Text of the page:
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I have some program that generates a lot of data, to be specific encrypting tarballs. I want to upload result on a remote ftp server.

Files are quite big (about 60GB), so I don't want to waste hdd space for tmp dir and time.

Is it possible? I checked ncftput util, but there is not option to read from a standard input.

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Ew. It's stdout, not cout. –  Matt Joiner Aug 16 '11 at 15:09
    
my bad, to many c++ coding :) –  galadog Aug 16 '11 at 15:14

3 Answers 3

up vote 1 down vote accepted

I guess you could do that with any upload program using named pipe, but I foresee problems if some part of the upload goes wrong and you have to restart your upload: the data is gone and you cannot start back your upload, even if you only lost 1 byte. This also applied to a read from stdin strategy.

My strategy would be the following:

  1. Create a named pipe using mkfifo.
  2. Start the encryption process writing to that named pipe in the background. Soon, the pipe buffer will be full and the encryption process will be blocked trying to write data to the pipe. It should unblock when we will read data from the pipe later.
  3. Read a certain amount of data from the named pipe (let say 1 GB) and put this in a file. The utility dd could be used for that.
  4. Upload that file though ftp doing it the standard way. You then can deal with retries and network errors. Once the upload is completed, delete the file.
  5. Go back to step 3 until you get a EOF from the pipe. This will mean that the encryption process is done writing to the pipe.
  6. On the server, append the files in order to an empty file, deleting the files one by one once it has been appended. Using touch next_file; for f in ordered_list_of_files; do cat $f >> next_file; rm $f; done or some variant should do it.

You can of course prepare the next file while you upload the previous file to use concurrency at its maximum. The bottleneck will be either your encryption algorithm (CPU), you network bandwidth, or your disk bandwidth.

This method will waste you 2 GB of disk space on the client side (or less or more depending the size of the files), and 1 GB of disk space on the server side. But you can be sure that you will not have to do it again if your upload hang near the end.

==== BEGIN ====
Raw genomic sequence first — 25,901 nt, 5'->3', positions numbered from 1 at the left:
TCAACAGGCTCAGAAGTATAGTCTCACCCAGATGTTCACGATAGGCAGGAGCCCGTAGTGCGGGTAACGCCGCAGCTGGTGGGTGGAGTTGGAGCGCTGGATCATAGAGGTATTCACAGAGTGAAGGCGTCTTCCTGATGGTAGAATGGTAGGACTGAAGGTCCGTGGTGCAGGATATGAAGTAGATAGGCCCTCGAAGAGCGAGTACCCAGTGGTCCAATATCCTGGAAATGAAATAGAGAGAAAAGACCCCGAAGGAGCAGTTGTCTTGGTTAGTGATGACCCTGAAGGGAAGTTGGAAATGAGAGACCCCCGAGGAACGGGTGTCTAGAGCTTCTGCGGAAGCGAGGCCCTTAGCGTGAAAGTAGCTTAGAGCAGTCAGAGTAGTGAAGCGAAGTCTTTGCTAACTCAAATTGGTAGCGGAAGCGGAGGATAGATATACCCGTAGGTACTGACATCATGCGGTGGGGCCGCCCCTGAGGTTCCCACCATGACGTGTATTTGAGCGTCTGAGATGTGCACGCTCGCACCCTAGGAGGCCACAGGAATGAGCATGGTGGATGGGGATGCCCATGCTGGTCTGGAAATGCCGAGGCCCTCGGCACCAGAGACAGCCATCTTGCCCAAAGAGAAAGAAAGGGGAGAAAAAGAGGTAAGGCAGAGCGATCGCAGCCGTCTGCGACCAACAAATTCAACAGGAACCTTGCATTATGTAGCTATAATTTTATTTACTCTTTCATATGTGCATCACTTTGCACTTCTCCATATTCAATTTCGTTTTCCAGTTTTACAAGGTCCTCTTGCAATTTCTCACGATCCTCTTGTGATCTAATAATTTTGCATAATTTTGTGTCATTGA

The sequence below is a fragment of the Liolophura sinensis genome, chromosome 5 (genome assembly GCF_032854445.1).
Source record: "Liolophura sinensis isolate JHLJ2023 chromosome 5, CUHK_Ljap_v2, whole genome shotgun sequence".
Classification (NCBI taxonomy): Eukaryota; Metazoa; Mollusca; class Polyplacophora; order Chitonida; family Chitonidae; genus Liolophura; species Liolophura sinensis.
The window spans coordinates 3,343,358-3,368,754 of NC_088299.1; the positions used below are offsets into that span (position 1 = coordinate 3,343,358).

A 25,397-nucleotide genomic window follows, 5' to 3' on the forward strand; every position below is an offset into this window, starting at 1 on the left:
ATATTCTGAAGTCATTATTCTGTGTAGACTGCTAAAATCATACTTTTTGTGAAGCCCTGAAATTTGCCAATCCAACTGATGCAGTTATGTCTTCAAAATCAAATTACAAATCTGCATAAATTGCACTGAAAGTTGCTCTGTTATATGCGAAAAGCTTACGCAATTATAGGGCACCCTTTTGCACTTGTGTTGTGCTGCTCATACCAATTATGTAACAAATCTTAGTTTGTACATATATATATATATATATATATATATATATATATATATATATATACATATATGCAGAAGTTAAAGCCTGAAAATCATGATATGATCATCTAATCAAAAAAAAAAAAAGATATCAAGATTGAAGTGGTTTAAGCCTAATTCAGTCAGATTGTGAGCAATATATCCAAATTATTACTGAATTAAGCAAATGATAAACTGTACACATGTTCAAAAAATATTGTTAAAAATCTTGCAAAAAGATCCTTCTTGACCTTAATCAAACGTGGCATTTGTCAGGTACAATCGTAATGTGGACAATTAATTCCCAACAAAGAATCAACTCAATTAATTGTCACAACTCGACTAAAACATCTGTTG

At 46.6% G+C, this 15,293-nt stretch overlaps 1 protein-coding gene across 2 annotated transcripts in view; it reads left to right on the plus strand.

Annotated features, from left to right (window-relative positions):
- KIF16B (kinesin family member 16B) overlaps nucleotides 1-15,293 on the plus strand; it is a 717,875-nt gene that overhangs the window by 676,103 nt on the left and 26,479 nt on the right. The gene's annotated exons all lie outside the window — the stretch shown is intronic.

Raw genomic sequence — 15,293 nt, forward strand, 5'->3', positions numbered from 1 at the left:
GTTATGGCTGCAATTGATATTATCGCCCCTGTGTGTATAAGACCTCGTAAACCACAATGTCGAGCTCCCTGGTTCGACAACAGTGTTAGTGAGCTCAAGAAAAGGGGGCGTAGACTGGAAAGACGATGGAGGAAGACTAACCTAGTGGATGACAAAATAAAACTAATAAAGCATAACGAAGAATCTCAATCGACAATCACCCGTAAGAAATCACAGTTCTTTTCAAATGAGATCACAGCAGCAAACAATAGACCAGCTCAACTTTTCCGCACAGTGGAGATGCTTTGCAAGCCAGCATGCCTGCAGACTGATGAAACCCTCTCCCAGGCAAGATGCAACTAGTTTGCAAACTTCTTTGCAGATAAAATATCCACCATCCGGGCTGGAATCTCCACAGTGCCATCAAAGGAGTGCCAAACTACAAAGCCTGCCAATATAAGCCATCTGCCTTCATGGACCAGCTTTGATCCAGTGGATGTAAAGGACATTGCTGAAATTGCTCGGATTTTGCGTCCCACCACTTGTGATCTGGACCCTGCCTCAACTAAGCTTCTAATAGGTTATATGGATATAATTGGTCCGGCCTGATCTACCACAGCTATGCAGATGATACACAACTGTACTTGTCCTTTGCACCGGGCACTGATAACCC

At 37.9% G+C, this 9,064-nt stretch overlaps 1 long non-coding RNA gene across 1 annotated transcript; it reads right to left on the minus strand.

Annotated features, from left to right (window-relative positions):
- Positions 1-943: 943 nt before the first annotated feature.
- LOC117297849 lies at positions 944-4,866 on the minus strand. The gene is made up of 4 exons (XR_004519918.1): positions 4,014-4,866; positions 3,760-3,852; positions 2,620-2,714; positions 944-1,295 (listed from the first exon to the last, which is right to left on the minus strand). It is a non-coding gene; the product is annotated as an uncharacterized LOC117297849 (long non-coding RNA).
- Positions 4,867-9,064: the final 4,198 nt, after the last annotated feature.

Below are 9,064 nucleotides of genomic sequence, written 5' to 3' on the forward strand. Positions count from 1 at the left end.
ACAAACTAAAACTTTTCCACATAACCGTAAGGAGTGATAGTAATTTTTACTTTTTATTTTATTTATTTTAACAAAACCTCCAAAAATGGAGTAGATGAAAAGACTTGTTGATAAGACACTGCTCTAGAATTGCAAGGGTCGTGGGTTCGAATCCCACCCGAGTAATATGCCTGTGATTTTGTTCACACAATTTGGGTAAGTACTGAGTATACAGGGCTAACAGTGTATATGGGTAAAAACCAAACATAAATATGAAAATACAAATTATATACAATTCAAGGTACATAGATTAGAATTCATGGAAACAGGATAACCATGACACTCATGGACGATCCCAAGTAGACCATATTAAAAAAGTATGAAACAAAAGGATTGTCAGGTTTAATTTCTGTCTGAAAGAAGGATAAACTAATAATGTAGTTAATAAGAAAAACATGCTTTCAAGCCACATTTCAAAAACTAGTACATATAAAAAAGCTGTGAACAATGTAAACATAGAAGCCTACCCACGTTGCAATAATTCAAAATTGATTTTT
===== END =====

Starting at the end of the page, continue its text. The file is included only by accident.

If you want to be double sure about the result of the transfer, you could compute hash of you files while writing them to disk on the client side, and only delete the client file once you have verify the hash on the server side. The hash can be computed on the client side at the same time you are writing the file to disk using dd ... | tee local_file | sha1sum. On the server side, you would have to compute the hash before doing the cat, and avoid doing the cat if the hash is not good, so I cannot see how to do it without reading the file twice (once for the hash, and once for the cat).

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Thank you for your answer. –  galadog Aug 17 '11 at 9:56

curl can upload while reading from stdin:

-T, --upload-file

[...]

Use the file name "-" (a single dash) to use stdin instead of a given file. Alternately, the file name "." (a single period) may be specified instead of "-" to use stdin in non-blocking mode to allow reading server output while stdin is being uploaded.

[...]

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Cool, i'l check this. –  galadog Aug 16 '11 at 15:14

You can write to a remote file using ssh:

program | ssh -l userid host 'cd /some/remote/directory && cat - > filename'
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I do not have ssh on a remote machine. –  galadog Aug 17 '11 at 9:52

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